Atlanta Man Sentenced for COVID Relief Fraud

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An Atlanta man has been sentenced to eight months in prison and ordered to repay over $41,000 after providing fake documents to receive pandemic relief funds meant for struggling small businesses.

Kemar Clarke Jr., 28, received the sentence and restitution order from U.S. District Court Judge R. Stan Baker, announced Jill E. Steinberg, U.S. Attorney for the Southern District of Georgia. Clarke must also serve three years of supervised release following his prison term.

“When Congress approved relief funding for small businesses struggling during the COVID-19 pandemic, far too many people saw it as an opportunity to cash in at the expense of deserving business owners,” said U.S. Attorney Steinberg. “We are committed to holding accountable those who defraud American taxpayers.”

Under the Coronavirus Aid, Relief, and Economic Security (CARES) Act, the Small Business Administration provided loans to support small businesses during the financial challenges of the pandemic, including forgivable loans through the Paycheck Protection Program (PPP).

According to court documents and testimony, agents from the Department of the Army Criminal Investigative Division discovered that a paralegal specialist in the U.S. Army obtained a PPP loan for a fictitious barber shop. The investigation revealed that after receiving $20,832 in PPP funding, the soldier paid an $8,000 kickback to Clarke for submitting the application.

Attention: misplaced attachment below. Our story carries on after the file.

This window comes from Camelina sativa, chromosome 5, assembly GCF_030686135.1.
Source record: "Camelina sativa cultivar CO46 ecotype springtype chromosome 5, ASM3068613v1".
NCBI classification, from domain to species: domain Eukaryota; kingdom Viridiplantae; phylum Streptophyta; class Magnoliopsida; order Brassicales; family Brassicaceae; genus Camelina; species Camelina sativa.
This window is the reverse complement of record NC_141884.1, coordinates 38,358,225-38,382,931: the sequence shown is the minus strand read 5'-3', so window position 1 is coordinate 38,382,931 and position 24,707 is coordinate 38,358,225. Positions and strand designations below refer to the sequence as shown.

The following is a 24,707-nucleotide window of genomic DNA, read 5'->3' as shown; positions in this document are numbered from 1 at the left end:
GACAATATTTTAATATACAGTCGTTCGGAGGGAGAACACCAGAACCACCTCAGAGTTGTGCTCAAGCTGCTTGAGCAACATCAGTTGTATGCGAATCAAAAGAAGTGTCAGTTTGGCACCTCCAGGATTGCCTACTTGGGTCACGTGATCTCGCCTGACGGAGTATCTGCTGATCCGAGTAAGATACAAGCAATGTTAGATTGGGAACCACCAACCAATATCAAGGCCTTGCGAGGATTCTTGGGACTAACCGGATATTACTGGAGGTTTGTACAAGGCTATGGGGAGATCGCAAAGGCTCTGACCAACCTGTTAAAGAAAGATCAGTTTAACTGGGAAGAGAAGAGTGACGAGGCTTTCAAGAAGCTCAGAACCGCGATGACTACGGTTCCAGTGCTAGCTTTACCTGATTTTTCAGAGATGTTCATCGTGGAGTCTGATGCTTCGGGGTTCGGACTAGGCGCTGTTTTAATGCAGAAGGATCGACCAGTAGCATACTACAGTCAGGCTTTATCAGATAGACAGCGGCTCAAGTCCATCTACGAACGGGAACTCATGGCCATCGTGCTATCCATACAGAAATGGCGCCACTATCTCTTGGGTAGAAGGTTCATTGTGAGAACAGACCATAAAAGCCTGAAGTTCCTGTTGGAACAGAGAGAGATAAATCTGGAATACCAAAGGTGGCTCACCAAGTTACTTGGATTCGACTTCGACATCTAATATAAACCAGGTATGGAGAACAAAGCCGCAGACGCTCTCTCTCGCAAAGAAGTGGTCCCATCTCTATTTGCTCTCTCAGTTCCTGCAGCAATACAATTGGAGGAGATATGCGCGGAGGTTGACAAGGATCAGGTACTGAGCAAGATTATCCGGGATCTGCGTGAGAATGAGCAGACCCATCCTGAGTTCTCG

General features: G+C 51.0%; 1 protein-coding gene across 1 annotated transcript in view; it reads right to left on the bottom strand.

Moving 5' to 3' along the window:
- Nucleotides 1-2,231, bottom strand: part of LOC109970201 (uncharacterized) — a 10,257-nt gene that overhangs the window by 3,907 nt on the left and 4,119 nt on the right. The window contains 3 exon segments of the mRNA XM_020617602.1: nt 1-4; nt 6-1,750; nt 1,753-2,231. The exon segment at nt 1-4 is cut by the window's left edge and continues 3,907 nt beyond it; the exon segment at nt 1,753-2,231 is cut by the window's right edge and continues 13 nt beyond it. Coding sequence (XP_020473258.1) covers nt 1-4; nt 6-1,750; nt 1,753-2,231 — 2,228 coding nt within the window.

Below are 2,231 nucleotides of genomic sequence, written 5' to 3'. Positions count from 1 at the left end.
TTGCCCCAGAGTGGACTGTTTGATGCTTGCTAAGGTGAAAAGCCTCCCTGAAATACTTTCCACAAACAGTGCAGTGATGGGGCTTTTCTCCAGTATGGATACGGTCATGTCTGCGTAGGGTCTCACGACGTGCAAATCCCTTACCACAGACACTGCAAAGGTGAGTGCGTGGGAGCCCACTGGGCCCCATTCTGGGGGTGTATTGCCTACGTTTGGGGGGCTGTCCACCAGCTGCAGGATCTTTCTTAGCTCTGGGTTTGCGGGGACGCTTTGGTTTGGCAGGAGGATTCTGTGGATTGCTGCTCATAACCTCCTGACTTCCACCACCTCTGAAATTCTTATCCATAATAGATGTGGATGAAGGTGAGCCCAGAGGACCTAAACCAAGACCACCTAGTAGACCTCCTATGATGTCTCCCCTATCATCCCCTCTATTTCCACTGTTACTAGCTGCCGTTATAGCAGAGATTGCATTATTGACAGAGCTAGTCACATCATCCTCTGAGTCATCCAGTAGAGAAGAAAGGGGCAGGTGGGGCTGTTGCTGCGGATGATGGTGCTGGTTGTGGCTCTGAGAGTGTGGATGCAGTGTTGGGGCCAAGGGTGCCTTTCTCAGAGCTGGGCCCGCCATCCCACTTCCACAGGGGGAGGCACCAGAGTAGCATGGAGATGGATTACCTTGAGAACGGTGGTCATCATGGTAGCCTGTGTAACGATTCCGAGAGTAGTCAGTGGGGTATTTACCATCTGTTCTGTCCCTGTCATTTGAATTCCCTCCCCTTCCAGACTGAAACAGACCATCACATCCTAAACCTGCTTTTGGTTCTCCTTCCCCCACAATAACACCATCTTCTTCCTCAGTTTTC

Further investigation found that Clarke himself fraudulently obtained PPP funding for $20,832, the maximum amount available to a sole proprietor. The total restitution amount includes both PPP payouts.

“Unscrupulous actors engaged in PPP fraud have pilfered taxpayer dollars and undermined public trust in government programs,” said Steven Ausfeldt, Special Agent in Charge of the Department of the Army Criminal Investigation Division’s Southeast Field Office. “We will continue to aggressively pursue fraudsters who try to defraud the U.S. Army and hold them accountable for exploiting government programs for their own profit.”

The case was investigated by the Department of the Army Criminal Investigative Division and prosecuted by Assistant U.S. Attorneys Matthew A. Josephson and David H. Estes.

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